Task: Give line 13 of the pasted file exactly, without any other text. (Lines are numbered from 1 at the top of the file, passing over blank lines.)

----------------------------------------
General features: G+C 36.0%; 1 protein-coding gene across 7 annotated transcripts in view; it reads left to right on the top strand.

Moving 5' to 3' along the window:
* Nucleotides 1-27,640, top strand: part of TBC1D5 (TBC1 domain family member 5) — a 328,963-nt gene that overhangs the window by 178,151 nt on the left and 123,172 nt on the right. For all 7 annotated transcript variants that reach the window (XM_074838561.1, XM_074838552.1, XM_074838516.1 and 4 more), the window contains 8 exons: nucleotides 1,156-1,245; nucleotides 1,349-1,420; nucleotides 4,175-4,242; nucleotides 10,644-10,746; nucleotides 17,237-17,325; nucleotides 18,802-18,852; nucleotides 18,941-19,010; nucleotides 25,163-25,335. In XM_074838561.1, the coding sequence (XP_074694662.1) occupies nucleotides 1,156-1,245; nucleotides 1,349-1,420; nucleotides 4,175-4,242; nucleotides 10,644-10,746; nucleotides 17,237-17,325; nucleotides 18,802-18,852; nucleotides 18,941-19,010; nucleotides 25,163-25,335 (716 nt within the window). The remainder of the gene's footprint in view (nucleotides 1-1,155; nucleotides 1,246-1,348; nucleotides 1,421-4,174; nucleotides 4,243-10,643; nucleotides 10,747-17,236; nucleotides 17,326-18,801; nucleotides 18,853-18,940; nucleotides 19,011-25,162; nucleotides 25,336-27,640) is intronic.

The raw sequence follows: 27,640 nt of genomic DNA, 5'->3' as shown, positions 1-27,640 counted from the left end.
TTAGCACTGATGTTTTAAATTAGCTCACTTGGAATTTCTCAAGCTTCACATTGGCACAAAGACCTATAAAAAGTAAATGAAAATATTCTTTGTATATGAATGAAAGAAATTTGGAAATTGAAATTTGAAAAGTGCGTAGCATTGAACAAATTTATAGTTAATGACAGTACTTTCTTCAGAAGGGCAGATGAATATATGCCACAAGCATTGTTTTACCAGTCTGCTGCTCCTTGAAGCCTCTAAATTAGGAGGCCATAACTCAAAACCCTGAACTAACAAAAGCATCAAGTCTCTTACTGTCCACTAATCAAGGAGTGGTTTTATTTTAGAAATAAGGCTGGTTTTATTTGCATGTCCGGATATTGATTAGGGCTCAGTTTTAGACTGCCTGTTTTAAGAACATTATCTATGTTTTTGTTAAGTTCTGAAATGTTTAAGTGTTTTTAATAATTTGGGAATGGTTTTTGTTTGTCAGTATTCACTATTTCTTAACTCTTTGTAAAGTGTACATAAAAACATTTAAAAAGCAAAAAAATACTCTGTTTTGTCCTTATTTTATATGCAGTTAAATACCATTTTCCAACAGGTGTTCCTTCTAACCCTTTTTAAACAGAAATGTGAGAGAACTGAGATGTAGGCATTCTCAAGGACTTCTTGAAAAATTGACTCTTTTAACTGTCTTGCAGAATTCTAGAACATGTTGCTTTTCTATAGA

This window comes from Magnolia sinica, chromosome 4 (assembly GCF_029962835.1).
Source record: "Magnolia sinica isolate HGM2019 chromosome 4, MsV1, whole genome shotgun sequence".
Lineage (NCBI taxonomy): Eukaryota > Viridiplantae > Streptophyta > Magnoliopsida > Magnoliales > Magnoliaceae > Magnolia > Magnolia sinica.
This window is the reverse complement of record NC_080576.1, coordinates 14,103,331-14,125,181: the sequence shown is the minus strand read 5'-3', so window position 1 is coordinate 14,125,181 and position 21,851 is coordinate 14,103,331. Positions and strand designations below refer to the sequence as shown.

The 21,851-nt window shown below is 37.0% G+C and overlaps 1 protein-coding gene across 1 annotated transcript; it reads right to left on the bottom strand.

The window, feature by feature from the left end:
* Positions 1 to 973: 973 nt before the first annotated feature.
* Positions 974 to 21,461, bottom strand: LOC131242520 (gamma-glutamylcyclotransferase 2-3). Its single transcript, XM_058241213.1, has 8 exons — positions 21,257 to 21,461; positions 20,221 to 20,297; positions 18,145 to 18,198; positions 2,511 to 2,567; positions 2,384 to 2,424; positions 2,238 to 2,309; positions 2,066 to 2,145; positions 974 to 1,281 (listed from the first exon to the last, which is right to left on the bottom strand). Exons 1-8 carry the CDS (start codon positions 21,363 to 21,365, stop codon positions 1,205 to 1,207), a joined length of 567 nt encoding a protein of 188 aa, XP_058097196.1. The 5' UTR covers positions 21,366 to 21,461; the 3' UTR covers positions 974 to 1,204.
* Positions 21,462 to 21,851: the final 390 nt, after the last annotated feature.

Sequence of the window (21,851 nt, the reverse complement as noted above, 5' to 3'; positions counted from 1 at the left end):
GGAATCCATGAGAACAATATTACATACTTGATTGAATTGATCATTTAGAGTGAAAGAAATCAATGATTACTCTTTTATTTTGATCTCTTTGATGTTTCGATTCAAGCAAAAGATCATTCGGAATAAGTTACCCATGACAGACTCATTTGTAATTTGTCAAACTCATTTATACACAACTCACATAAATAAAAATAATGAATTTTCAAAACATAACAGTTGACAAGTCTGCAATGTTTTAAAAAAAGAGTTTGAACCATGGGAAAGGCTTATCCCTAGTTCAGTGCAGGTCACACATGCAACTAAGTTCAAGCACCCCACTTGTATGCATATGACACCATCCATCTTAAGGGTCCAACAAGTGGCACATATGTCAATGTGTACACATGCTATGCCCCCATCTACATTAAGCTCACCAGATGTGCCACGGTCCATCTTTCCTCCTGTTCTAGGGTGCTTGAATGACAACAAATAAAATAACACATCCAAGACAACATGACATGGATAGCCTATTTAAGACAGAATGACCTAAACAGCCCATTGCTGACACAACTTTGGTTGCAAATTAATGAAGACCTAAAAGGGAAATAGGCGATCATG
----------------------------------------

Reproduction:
* Positions 974 to 21,461, bottom strand: LOC131242520 (gamma-glutamylcyclotransferase 2-3). Its single transcript, XM_058241213.1, has 8 exons — positions 21,257 to 21,461; positions 20,221 to 20,297; positions 18,145 to 18,198; positions 2,511 to 2,567; positions 2,384 to 2,424; positions 2,238 to 2,309; positions 2,066 to 2,145; positions 974 to 1,281 (listed from the first exon to the last, which is right to left on the bottom strand). Exons 1-8 carry the CDS (start codon positions 21,363 to 21,365, stop codon positions 1,205 to 1,207), a joined length of 567 nt encoding a protein of 188 aa, XP_058097196.1. The 5' UTR covers positions 21,366 to 21,461; the 3' UTR covers positions 974 to 1,204.